The freely-available ISAD Conference began with 1000-3000 word invited papers written around a specific topic, written in a “reader friendly” style, appealing to both professionals and consumers. The first conference included opportunities for people to post conference feedback and other ISAD events scheduled locally. The 2009 ISAD online conference featured a movie of several world-wide events announced and carried out on previous October 22 International Stuttering Awareness Days.
Right click the above video and ‘Play’, or download the video to watch on your own computer from this link http://www.mnsu.edu/comdis/isad9/papers/sugarman.mov
A special section of the conference added in 1999 was “Office Hours: the professor is in,” where consumers could ask questions of professors who specialize in stuttering.
The goal was to invite both consumers (people who stutter and their support community of family members and friends) and professionals (clinicians, professors, and researchers), men and women, from various countries. Occasionally children and adolescents became presenters and often participated by posting comments and questions on the Prof is In and even to some papers. Professionals (researchers and professors) often invited their students to collaborate on papers. Occasionally professionals and consumers collaborated on papers as well.
Each panel, paper, poster session, and office hours was linked to a “threaded discussion (TD),” an open bulletin board where participants could comment or ask questions, and authors could respond. There were also two additional threaded discussions created for “individual comments about the conference” and for organizations and individuals around the world to “announce other ISAD events.” All threaded discussions were “closed” at the end of the conference, but the conference papers. as well as information posted on the TDs during the conferences, continue to remain online in the conference archive for anyone to access. https://www.mnsu.edu/comdis/kuster/isadarchive/onlineconference.html
The first number is the year of the conference, followed by “hits” to the front page of the conference as of September 4, 2017. It does not necessarily reflect how often the conference was accessed when it was “live” since people are still accessing the conferences in the archive. When flags from participating countries were added, the number follows.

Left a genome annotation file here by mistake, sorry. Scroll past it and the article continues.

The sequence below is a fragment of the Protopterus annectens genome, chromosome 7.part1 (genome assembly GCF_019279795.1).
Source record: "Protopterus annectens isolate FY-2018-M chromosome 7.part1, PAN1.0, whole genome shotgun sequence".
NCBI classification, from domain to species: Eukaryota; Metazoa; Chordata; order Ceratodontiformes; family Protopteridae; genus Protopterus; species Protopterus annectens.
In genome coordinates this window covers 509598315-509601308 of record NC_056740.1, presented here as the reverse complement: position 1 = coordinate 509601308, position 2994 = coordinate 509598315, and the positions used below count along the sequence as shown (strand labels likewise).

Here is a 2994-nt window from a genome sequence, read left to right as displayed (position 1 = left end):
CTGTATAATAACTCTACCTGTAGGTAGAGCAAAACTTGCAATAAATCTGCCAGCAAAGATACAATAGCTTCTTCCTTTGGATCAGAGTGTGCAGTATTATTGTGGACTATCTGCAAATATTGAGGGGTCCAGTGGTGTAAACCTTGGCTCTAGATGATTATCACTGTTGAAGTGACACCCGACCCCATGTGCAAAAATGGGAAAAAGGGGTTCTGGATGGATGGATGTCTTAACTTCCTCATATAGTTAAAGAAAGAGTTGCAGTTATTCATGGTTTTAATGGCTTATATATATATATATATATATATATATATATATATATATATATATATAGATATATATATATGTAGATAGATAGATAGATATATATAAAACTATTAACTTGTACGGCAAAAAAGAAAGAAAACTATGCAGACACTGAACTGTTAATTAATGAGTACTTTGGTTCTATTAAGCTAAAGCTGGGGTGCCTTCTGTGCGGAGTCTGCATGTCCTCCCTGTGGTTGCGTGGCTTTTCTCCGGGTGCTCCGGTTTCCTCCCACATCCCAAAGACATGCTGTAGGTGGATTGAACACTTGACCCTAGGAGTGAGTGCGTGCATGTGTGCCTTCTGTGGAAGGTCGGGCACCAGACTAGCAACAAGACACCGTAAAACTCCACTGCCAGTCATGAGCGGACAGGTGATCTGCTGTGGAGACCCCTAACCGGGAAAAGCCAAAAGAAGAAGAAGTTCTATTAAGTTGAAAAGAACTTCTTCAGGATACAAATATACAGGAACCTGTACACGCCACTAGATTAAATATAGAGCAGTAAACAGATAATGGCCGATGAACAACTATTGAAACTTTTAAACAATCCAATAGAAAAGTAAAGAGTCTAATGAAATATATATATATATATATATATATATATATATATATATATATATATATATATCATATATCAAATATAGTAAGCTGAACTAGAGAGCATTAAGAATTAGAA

- 1998 – 14016
- 1999 – 14994
- 2000 – 15633
- 2001 – 13205
- 2002 – 19111
- 2003 – 17616
- 2004 – 21000 – 94 flags
- 2005 – 17347 – 96 flags
- 2006 – 18536 – 95 flags
- 2007 – 19717 – 89 flags
- 2008 – 21874 – 82 flags
- 2009 – 22946 – 77 flags
- 2010 – 12035 – 69 flags (cluttering conference)
- 2010 – 20874 – 84 flags (ISAD conference)
- 2011 – 18756 – 85 flags
- 2012 – 21425 – 96 flags
Learning opportunities for me
A conference template was created and continued to evolve over the years.
Challenges created learning opportunities as features were added over the years. Some examples:
- Several Sections
- Invited Papers 1998-2012
- Divided to feature The Experts (PWS) Speak For Themselves 2005 – 2012
- Poster sessions (up to 1500 words) reporting on current research projects. 1999-2000 combined with Invited Papers in future conferences in 2001
- Panel Discussions – short reports by several people about a given topic 1998-2002??
- Clinical Nuggets – short papers of therapy by clinicians added 2007-2012
- The Researcher is In – 2004-2005
- Especially for “kids” – 2002 and 2008
- Creative expression – included poetry, songs, PPT story, video, etc. – 2012 and more
- Interactive opportunities
- Announcing ISAD events – 1998-2012
- If I Could Tell You One Thing – for kids and teens 2000